Rubin-Perry added that the chamber will continue to hold its annual events and ribbon cuttings, and noted that plans are in the works for new ways to strategize about how to bring successful businesses to Island Park.

“The chamber will be holding joint meetings with the boards of directors and officers of Island Park, Oceanside and Long Beach to see how, together, we can bring new business to our area and help those businesses that are already here,” she said.

 

In Oceanside

One large project on tap in Oceanside is the controversial Woodcrest Village Park proposal to build a $60 million, 230-unit apartment complex at a site on Rockaway Avenue. In May, Nassau County officials approved the site plan for the four-story, 260,000-square-foot rental complex, which will replace a 105-unit Woodcrest rental complex that was destroyed during Hurricane Sandy.

Though many residents have expressed opposition to the project, County Executive Laura Curran lauded its benefits at a news conference in September 2018. “This fits right into our vision for economic development right here in Nassau County — transit-oriented development,” Curran said at the event. “It’s rental housing that is accessible to our train stations, and that’s what should be happening right here.”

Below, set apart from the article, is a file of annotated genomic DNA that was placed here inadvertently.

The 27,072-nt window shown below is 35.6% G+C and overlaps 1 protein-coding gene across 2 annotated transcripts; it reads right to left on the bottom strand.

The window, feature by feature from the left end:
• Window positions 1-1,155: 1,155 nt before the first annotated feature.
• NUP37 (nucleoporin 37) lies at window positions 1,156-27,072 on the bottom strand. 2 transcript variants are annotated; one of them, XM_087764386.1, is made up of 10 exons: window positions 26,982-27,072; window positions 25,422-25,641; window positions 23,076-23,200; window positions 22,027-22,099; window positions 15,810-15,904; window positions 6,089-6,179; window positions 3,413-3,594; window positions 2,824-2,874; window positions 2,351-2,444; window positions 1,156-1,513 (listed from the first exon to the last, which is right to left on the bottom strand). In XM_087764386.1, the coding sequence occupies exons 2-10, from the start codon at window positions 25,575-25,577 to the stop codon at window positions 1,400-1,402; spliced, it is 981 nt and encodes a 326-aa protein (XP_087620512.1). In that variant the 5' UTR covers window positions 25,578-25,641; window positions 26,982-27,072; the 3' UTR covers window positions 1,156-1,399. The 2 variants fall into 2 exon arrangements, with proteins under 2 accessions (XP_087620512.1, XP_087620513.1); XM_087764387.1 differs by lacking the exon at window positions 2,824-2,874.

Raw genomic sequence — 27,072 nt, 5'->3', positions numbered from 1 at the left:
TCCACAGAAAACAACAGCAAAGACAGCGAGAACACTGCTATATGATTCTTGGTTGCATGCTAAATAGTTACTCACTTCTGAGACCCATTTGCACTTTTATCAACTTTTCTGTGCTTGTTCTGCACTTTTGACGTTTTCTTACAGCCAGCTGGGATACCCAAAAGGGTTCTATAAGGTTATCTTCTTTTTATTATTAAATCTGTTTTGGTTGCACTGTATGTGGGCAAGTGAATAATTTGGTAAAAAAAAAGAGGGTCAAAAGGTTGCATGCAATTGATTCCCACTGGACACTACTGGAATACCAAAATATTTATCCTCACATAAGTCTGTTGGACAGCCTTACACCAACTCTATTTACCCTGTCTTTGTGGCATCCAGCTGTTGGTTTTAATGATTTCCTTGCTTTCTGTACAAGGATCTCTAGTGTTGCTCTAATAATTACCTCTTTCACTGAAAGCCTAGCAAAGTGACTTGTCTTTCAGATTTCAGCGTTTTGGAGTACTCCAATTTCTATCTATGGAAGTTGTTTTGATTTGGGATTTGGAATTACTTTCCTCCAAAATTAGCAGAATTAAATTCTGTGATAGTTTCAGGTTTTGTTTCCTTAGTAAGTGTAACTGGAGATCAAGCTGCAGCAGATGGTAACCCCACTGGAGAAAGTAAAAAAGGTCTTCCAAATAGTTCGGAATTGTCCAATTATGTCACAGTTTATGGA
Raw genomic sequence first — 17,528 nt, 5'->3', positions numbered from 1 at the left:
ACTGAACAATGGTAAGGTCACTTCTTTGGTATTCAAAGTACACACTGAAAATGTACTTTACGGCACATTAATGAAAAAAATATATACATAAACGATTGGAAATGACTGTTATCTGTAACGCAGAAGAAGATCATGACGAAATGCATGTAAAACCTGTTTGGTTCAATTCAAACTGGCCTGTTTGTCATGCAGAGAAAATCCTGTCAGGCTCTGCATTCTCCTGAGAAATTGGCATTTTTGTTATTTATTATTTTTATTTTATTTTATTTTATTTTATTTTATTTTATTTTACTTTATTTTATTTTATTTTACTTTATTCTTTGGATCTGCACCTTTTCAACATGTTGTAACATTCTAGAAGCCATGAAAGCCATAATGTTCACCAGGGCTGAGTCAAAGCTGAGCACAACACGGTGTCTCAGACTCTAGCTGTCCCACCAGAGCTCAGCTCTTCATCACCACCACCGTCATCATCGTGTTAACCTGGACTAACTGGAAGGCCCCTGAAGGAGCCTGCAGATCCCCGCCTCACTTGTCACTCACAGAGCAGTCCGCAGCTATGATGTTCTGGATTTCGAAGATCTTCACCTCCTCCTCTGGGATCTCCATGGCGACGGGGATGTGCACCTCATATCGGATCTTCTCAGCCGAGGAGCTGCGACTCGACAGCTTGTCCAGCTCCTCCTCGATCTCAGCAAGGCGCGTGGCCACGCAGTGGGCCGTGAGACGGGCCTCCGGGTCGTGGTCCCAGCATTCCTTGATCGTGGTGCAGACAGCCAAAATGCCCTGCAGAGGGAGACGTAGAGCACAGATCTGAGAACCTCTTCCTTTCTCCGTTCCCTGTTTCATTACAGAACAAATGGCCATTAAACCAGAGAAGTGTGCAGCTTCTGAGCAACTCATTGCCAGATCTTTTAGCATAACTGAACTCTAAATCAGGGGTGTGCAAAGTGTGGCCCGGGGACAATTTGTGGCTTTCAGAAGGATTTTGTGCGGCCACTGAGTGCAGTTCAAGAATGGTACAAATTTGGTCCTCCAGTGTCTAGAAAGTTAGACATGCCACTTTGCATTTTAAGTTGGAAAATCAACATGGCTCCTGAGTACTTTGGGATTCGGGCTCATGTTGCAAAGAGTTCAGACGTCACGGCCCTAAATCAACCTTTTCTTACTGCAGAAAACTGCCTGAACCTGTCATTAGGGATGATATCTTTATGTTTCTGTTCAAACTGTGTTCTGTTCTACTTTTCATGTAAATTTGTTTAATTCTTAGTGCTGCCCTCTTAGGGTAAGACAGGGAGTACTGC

Requests for comments from Curran and the Town of Hempstead about the timeline for the project’s completion were not answered at press time, but it is now under construction.

Detractors of the project have expressed concern that it would be twice the size of the old building, and would exacerbate traffic issues in an area already heavily used. Officials, meanwhile, said it would be a local economic boon, prevent residents from moving out of the county and minimally impact the school district.

Another development that will gain steam in Oceanside in 2020, but has had its share of detractors, is the reworking of the land now occupied by the Oceanside Jewish Center.

Charles Weinraub, a real estate investor known as “the handsome homebuyer,” purchased 24,000 square feet of the 40,000-square-foot property. He and Mandalay Holdings, the company he plans to work with, will build one of five developments: a 120-unit apartment building, a 120-unit senior housing complex, an assisted-living facility, storage units or a medical office.

Weinraub will buy roughly two-thirds of the land’s southernmost portion. The OJC facilities, including the pre-school, catering hall and temple, will downsize and remain on the northern part of the property.

In October, about 100 residents gathered at the Knights of Columbus in Oceanside to express their displeasure with the project, most noting that congestion and overdevelopment were their main concerns. Weinraub previously stated that additional traffic would not be an issue with the “senior options,” because he did not believe many would drive.

“It takes 15 to 20 minutes already to drive from one end of Oceanside Road to the other,” said Joyce Lipton, who organized the event. “It’s also concerning to think that just because someone is a senior, they don’t have a car. It’s an unreasonable expectation.”

At press time, there was no indication about when a decision will be made on which project will be developed.

It will be a busy year of development in Island Park and Oceanside in 2020. 

Briana Bonfiglio contributed to this story.